Like many leadership topics, there are some quite differing opinions on the subject of ‘motivation’, and how to encourage it. As a naturally self-motivated person, I’ve always been on the edge of cynicism – believing that you can train for a lot of things, but you can’t definitively, ‘train’ someone to be, or become, motivated.
However, there is no doubt that there is an overwhelming body of research arguing that this is not the case – and that actually through measures like strong leadership, clear communication of vision, job enrichment (the Herzberg model) and variety, you can!
What is ‘motivation’?
For the purpose of what we’re talking about, let’s define motivation as a behaviour characterised by a sense of accountability, dedication, diligence and proactivity in working style. I think everyone will agree that a ‘motivated’ individual is usually self-propelled, needs little hand-holding and is generally ambitious and enthusiastic in their engagements with those around them. There is a lot of talk about this quality, especially in reference to discussions about Millennial employees – who generally require very specific work environments, variety and clear purpose in order to demonstrate motivation in work.
Can your leadership style have an impact on the motivation levels of others?
If you look at this question conversely, it is as plain as day that bad leadership reduces motivation. Even the most self-motivated of people will wilt and fade if they are in an environment that causes unnecessary stressors through poor management choices and/or activities. On the other side of the coin when looking at the positive effect of good leadership, Monique Valcour, in a recent HBR article argues that leaders do indeed act as an “integral part of the motivational ecosystem” of their teams. She illustrates that when employees feel valued, trusted, challenged and supported they are more likely to demonstrate motivational qualities. She argues that even consistently underperforming individuals can have their motivation boosted through good leadership.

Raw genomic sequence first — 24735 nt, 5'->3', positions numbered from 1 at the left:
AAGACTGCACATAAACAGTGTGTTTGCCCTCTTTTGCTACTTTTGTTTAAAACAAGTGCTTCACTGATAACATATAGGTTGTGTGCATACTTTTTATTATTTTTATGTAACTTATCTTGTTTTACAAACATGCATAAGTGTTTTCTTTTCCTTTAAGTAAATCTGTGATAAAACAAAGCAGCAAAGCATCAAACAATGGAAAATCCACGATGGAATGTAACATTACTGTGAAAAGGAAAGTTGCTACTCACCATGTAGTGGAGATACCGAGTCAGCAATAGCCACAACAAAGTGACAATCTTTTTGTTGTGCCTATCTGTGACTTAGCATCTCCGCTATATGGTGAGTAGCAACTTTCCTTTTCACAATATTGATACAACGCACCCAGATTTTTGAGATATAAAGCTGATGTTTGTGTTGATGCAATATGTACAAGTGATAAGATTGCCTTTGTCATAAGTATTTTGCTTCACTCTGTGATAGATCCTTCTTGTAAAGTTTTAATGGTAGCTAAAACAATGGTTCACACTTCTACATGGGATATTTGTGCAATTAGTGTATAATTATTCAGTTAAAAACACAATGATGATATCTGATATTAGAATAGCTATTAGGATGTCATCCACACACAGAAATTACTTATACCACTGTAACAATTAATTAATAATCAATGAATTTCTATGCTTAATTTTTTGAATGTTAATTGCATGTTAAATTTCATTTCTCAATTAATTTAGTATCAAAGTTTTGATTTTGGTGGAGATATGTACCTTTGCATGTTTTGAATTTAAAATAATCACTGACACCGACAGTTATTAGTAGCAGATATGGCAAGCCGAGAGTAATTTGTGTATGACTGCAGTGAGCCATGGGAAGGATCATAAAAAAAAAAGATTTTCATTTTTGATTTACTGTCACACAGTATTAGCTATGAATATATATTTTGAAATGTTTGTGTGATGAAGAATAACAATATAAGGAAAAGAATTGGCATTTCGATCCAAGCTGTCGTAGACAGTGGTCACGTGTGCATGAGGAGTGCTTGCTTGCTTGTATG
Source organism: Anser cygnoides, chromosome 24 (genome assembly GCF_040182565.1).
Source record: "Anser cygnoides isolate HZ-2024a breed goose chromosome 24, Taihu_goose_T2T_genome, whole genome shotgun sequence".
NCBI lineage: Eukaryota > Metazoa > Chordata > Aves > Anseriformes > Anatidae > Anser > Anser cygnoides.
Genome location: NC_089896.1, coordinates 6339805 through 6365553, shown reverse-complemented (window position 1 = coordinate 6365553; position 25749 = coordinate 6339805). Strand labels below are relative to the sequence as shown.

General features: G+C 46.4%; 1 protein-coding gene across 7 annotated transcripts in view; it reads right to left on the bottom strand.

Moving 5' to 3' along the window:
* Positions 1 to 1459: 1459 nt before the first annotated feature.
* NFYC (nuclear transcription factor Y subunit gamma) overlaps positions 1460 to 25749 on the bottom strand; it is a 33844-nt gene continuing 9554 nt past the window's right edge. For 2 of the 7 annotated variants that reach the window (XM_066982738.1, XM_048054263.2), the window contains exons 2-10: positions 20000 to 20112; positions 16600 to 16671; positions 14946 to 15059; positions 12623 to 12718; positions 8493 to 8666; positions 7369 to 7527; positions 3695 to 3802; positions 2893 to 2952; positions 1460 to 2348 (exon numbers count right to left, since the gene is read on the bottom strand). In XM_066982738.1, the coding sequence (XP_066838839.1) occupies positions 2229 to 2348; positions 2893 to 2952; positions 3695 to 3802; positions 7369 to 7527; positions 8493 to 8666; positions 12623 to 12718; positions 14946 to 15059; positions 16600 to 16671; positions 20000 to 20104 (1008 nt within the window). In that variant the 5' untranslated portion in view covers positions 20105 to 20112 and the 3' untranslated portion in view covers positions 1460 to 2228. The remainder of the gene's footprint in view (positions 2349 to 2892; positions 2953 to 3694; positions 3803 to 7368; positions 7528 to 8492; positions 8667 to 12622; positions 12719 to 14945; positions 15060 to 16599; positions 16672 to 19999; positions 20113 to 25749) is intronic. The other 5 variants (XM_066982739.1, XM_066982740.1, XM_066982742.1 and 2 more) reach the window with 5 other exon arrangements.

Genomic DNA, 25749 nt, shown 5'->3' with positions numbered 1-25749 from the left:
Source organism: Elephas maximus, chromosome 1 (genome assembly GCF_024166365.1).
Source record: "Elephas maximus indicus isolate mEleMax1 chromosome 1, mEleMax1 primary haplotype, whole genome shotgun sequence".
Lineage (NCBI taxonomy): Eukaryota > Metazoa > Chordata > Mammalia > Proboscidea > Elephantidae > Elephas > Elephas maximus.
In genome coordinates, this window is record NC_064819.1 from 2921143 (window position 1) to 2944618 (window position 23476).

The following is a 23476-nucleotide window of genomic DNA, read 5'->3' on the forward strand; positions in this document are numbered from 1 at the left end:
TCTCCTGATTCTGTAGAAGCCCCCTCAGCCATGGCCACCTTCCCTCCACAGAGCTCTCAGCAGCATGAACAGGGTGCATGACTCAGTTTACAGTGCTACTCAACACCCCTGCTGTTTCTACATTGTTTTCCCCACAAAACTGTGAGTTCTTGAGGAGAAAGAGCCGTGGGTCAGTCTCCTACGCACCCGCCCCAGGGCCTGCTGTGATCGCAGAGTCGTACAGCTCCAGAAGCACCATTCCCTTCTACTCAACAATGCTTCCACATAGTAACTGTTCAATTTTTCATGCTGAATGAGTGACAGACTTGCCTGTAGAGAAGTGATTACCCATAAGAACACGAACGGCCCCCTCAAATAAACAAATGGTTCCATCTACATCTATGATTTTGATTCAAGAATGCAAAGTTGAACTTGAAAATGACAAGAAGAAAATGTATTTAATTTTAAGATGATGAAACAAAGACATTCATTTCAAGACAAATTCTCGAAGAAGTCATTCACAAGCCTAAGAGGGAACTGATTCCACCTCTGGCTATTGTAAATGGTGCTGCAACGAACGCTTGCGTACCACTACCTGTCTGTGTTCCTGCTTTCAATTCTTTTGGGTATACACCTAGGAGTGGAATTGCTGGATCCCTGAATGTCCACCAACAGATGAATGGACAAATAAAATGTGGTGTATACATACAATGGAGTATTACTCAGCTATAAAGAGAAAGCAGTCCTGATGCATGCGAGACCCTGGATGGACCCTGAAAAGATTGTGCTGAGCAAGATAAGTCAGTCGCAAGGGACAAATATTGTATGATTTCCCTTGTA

What can you do about it to boost or sustain motivation?
Valcour’s argument rests on the fact that it is the leader’s attitude that makes or breaks employee motivation. She makes reference to a number of examples of managing de-motivation, one in particular surrounding a member of a team that a manager had ‘written off’ as being a terminal under-performer. By working with the manager to shift their attitude from negative “containment” to positively facilitating and supporting the individual to perform their job at the required standard, the employee actually become more motivated.
Finally, what should you avoid?
There are two aspects of common management practice that cause perpetuating issues when it comes to motivation – firstly, trying to boost motivation through remuneration; and secondly, the tendency to reduce human beings to ‘objects’ or ‘problems’. When someone is underperforming, especially in a large corporate, they are often seen as an ‘issue’ – dehumanising, reducing and simplifying a complex situation into no more than an underperformance ‘problem’. When this happens, the attempt to work with the individual to improve performance slides. By actually trying to understand the perspective of the under-performer, Valcour argues, you are more likely to be able to built a level of enthusiasm and commitment to the remedial actions needed.
Herzberg, F., (2008) One More Time: How Do You Motivate Employees? HBR Classics.
Valcour, M., (2017) “Motivating People Starts with Having the Right Attitude”, HBR.